• District 200 Special Olympics 

    Our Special Olympics philosophy revolves around one primary premise; that young people learn life lessons through participation on a team, during both practices and games. Lessons involving team work, work ethic, leadership, fair play, and responding to adversity are reinforced at all times. While the development of sport specific skills and winning is important, they never supersede the life lessons we strive to teach. While other teams may choose to play more skilled athletes in an effort to gain an advantage, we will not. In addition to athletes and coaches, parents and family members also play an important role in the program. Our hope is that all members of the District 200 Special Olympics Program work together to support and teach those invaluable lessons to our athletes and enjoy the experience along the way.
     
    All Athletes must have an updated medical application.  This application needs to be updated every two years and the date goes by the last date of the doctor visit.  See below for the application and instructions.  Applications must be valid through the date of the Special Olympics event and prior to their cut of date for accepting applications. 
     
    BOWL FOR THE TORCH FUNDRAISER:
    District 200 Special Olympics hosts an annual fundraiser at Fox Bowl in Wheaton during late winter early spring.  All program funds come from the fundraising efforts of staff, parents, students and the community. Donations to Special Olympics will help to change the lives of people with intellectual disabilities and provide opportunities they would not otherwise receive.  Please contact danielle.nigro@cusd200.org for more information or if you are interested in donating to District 200 Special Olympics.
     
     
    Volunteer Opportunities
    Peer Partners are an integral part of the District 200 Special Olympics Program. Peer Partners are high school students who assist coaches and athletes at practices and games. The addition of Peer Partners has allowed our athletes to develop positive peer relationships and work on social skills while at practices. Anyone interested in becoming a Peer Partner should contact Megan Burress.
     
     
     
    Head Coaches:
    Danielle Nigro
    Special Education Coordinator
    Special Olympics Athletic Director
    630-393-9413 x4516
    danielle.nigro@cusd200.org 
     
    Basketball - Students in High School and Transition
    Basketball was the second sport added to the District 200 Special Olympics Program. The team is comprised of athletes who work on developing their skills and compete against other teams with similar athletes. The team name is the Flying Tigers to encompass both sides of town (Wheaton North and Wheaton Warrenville South).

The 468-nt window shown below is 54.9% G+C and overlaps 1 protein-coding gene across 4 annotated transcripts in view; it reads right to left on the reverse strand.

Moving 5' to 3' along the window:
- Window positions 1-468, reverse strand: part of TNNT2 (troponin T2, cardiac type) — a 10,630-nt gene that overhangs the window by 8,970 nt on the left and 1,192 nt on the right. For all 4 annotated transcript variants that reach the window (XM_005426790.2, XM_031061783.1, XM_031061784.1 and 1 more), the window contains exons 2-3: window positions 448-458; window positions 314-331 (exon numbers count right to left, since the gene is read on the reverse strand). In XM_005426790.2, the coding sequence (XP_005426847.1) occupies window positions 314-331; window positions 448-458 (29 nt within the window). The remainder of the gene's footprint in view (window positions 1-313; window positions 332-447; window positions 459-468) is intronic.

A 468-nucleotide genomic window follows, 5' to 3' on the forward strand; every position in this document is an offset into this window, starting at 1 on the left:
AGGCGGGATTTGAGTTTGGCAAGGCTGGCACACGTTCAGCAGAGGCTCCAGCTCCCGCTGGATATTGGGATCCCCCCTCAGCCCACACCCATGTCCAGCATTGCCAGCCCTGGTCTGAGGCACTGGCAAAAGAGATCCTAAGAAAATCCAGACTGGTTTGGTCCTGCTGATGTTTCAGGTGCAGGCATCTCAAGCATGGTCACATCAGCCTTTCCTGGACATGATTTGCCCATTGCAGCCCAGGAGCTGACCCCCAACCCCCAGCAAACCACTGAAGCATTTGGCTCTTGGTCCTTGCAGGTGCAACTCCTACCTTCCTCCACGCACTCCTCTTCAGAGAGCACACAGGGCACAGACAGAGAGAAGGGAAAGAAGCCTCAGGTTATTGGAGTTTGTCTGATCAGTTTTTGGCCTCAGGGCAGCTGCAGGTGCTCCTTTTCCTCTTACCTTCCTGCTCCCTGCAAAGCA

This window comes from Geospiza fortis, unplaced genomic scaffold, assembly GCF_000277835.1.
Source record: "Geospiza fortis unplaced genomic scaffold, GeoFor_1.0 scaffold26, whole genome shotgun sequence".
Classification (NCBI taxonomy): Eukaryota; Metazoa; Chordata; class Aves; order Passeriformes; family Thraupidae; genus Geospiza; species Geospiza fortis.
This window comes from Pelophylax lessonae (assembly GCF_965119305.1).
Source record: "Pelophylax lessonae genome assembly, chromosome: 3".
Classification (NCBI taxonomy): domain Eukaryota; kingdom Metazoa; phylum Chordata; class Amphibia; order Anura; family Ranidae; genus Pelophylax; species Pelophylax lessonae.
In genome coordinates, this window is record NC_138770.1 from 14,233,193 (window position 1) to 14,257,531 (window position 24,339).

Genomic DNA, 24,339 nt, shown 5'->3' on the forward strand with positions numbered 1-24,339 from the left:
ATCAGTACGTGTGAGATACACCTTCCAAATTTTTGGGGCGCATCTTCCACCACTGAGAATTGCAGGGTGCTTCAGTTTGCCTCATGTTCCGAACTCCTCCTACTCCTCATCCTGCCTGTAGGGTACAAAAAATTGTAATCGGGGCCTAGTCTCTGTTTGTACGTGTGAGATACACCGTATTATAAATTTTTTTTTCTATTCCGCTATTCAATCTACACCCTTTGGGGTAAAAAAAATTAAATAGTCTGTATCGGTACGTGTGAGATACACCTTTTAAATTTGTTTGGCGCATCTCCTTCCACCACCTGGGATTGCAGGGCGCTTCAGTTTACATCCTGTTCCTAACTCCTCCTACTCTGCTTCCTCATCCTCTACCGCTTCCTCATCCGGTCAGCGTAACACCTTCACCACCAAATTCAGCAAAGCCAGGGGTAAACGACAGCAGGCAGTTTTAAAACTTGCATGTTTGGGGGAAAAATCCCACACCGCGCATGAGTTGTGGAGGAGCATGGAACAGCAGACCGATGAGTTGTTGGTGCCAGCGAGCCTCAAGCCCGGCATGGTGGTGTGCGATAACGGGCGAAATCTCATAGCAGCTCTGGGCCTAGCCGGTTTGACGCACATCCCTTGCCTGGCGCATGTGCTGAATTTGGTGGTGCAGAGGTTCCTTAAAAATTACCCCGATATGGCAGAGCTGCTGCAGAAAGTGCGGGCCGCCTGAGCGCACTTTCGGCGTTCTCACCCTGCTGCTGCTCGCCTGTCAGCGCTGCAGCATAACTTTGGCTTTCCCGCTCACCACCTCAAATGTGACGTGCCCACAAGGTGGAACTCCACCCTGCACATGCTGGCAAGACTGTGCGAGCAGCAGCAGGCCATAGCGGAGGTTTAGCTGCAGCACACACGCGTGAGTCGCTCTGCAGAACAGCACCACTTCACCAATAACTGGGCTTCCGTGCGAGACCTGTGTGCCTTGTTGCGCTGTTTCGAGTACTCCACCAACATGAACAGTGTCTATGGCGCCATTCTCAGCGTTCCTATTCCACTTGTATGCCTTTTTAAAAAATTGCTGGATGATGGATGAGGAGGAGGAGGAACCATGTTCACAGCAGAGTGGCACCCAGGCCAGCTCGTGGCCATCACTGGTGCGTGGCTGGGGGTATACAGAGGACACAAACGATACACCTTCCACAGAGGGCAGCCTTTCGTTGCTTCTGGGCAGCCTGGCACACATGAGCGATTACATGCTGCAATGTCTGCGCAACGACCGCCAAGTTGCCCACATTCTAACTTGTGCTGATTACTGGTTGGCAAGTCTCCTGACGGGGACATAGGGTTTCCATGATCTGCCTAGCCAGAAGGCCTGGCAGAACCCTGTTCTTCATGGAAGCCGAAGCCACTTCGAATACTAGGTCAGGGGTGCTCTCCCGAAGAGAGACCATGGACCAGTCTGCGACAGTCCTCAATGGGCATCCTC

Practices begin at the beginning of October at Hubble MS on Tuesday nights. The skills of the athletes will be assessed and teams will be formed within the first few weeks of the season if there are enough athletes to have multiple teams. Athletes will have a chance to practice their skills in dribbling, passing, shooting, defense, basic offense and most importantly teamwork. Games will begin in late October on Tuesday nights. In late January, the team will participate in Regional games where the will play for a chance to qualify for the State Games held in March at Illinois State University.
     
    We also host a Holiday Tournament in mid-November at WWSHS for other local High School Special Olympics Teams. The games are refereed by the Varsity Boys Basketball Teams from Wheaton-Warrenville South. Volunteers are always needed for the tournament.
     
    Coaches:  
    Ali Pouliot, alibob182@gmail.com 
    Kevin Gatto, kgatto83@gmail.com
     
    Bocce Ball - Students in Middle School thru Transition
    In 2012, Bocce was added as the 4th sport for District 200 Special Olympics Program. Practices begin in July and run through September at Hubble MS. The season ends with a State Qualifying Tournament in Mid-September. Athletes who receive a gold medal at the qualifying tournament in September qualify for the Summer Games in June at Illinois State University.
     
    Coach: Julie Lovelace, julie.lovelace@cusd200.org
     
    Bowling - Students in Middle School thru Transition
    In 2010, Bowling was added as the third sport to the District 200 Special Olympics Program. Practices begin in February and run through May at Fox Bowl in Wheaton. The season ends with a Tournament in mid-July at Stardust Bowl in Addison. Athletes need at least a 15 game average in order to be eligible to compete in the tournament.
       
    Coach: Mark Gordon:  mark.gordon@cusd200.org 
     
    Track - Students in Middle School thru Transition
    In spring 2005, track was the first sport offered in the history of District 200 Special Olympics. Athletes are able to compete in a total of 2 events (2 track, 2 field, or a combination of both). Events are available for runners, walkers, and athletes in wheelchairs. Practices begin indoors in early February and are held at WNHS.  There are outdoor invitational events in April, and lead up to the Spring Games. The Annual Spring Games Qualifying Meet is held every year at North Central College in Naperville in late April. Athletes who receive a Gold Medal in their events at the Spring Games qualify for the Summer Games in June at Illinois State University.

    Running Events
    50M, 100M, 200M, 400M, 800M, 1500M, 3000M

    Walking Events
    50M, 100M, 400M, 800M

    Field Events

    Tennis ball Throw, Softball Throw, Standing Long Jump, Running Long Jump, Shot Put 

    Pentathlon (athletes compete in all five events)

    100M Run, 400M Run, Shot Put, High Jump, Running Long Jump
     
    Coaches: